Summertime Sabbatical-ing 


The Badlands in South Dakota

Our summer sabbatical has come to a close. I am extremely grateful to benefit from a gift given to Glenn from our church. Glenn has been a pastor at New Life Church for sixteen years and every seven years, all full-time staff members are given a sabbatical. Ours has been around six weeks. Pastors take sabbaticals for various reasons; for New Life, this gift is given to allow those in full-time pastoral ministry from our church to have an extended sabbath.

Here are a few sabbatical reflections from Glenn

“Sabbath is a time to stop, to rest, to delight, to play, and to be renewed by the Creator and Sustainer of all things. When we set our plans for my pastoral sabbatical, Holly and I wrote out three key themes, each becoming a banner under which we could design travel, activities, and rhythms. These themes were rest, recreation, and renewal. We mapped out the six-week sabbatical in three successive phases. Of course, since we have four children under the age of 12, these lines blurred a little, and we needed to include more recreation into each day in order to keep them occupied and us sane. But to keep the theme of rest—true soul rest—going throughout the sabbatical, I deleted all the social media apps from my phone and iPad, deleted my work email from my phone and iPad…and used a completely different not-so-smart phone for much of sabbatical The freedom and lightness of being that I experienced was remarkable.”

I decided to go off all social media as well. I had been off for four years when my kids were very young, but have been back on for the last few years. There are elements of it I enjoy, but I felt quite free not feeling the pull to post or check! That being said, I’m ready to engage in it a bit now!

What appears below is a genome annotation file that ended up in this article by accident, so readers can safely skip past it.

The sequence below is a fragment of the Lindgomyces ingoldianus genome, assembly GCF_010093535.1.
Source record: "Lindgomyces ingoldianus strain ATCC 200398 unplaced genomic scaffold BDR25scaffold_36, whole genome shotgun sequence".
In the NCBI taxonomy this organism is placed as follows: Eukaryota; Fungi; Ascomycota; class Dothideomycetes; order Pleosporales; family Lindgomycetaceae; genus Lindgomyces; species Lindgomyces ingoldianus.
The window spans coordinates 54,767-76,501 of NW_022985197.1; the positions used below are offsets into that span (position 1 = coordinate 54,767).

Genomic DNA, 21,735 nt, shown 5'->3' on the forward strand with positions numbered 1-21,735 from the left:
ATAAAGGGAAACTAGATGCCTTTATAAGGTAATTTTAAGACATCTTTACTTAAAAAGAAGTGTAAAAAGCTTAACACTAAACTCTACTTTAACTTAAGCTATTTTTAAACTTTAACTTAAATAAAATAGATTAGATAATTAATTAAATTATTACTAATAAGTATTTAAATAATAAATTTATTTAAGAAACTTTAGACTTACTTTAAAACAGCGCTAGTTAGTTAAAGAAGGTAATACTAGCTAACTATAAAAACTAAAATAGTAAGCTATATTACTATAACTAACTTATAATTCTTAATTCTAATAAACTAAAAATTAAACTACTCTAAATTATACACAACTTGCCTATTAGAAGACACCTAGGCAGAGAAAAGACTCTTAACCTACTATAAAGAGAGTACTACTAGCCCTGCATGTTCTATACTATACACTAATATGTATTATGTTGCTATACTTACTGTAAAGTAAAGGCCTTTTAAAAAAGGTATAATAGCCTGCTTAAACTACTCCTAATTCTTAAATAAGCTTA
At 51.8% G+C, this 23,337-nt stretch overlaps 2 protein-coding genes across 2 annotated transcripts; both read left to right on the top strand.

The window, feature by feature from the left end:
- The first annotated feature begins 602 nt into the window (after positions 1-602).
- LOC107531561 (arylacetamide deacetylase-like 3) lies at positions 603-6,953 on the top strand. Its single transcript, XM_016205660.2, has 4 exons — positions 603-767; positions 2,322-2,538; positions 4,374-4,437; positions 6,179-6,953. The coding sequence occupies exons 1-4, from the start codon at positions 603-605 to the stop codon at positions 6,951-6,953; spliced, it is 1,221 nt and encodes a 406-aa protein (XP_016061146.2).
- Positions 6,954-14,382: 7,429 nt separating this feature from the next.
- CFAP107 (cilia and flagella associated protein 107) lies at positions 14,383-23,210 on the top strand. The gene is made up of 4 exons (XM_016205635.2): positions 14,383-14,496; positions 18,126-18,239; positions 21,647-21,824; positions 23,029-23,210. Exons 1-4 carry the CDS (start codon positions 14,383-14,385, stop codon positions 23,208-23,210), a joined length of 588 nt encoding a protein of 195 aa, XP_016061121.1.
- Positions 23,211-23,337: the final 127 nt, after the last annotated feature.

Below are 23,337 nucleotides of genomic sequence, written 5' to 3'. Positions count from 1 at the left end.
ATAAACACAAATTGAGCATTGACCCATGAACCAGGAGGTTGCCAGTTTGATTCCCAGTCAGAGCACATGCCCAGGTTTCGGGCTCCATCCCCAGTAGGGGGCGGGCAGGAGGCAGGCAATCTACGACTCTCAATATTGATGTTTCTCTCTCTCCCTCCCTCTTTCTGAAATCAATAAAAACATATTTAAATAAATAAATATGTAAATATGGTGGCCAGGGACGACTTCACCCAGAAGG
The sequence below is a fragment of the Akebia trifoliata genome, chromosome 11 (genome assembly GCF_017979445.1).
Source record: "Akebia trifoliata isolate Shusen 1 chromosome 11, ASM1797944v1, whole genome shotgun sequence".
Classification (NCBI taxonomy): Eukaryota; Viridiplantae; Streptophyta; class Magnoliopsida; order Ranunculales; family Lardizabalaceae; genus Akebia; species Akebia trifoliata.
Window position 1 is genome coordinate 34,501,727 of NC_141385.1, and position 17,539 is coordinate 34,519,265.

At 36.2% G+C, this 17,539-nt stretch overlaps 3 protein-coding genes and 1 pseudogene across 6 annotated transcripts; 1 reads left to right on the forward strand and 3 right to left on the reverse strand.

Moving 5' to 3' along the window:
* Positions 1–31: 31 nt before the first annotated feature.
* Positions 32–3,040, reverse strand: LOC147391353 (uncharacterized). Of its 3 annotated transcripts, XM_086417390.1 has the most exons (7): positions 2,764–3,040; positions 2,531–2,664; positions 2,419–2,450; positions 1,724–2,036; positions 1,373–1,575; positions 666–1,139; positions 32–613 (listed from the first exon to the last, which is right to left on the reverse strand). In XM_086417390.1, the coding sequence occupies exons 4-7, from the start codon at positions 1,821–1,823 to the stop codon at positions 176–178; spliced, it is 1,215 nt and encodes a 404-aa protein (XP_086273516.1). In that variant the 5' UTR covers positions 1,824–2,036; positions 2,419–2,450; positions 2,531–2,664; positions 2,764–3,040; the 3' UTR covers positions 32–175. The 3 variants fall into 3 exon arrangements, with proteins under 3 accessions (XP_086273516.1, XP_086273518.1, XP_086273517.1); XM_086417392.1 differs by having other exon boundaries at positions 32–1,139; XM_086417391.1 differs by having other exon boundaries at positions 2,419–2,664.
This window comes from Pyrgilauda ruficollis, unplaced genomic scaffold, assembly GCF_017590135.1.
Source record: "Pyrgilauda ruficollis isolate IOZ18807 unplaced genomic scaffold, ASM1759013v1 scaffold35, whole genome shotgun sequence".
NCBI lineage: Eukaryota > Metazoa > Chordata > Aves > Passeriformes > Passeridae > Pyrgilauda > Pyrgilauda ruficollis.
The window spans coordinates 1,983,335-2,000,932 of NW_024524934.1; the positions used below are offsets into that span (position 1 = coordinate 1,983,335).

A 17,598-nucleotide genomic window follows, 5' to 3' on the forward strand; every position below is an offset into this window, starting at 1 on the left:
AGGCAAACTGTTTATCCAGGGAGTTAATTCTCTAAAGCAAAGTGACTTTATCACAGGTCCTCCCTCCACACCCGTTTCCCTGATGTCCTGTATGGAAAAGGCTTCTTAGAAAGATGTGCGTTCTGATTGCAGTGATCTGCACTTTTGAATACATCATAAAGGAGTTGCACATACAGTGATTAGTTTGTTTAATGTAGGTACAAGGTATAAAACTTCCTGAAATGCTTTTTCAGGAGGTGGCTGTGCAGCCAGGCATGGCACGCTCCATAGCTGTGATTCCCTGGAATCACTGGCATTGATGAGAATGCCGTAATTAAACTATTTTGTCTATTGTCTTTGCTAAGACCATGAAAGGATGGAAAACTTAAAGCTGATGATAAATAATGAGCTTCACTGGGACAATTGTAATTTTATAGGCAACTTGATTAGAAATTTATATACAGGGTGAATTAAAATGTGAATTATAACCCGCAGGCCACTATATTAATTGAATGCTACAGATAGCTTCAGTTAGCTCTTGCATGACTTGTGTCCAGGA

In planning our sabbatical, it was a shared goal to make travel decisions from a prayerful and thoughtful place with our themes as the priority, not vice versa. This wasn’t just a large chunk of time to plan vacations we wouldn’t normally have time to take. Our hope was that each phase of the six week period would have elements of rest, recreation, and renewal. I’m happy to report that we were able to achieve much of what we hoped for in this time. As Glenn mentioned, it certainly wasn’t always easy as much of our time was spent with our four children. We had many quotidian days spent cooking, cleaning, doing laundry, and separating fighting kids. But most days we were able to take some time for listening prayer, journaling, reading for delight, going on unhurried walks, having meaningful conversation, and taking fun excursions with our kids.

A few highlights…

Glenn and I began our rest phase by spending five glorious days together on a beach. The majority of every day was spent listening to the sound of the rippling waves on the shore, staring at the sight of the gorgeous aqua marine sea crashing on the sandy shore, and reading in between. Not too shabby!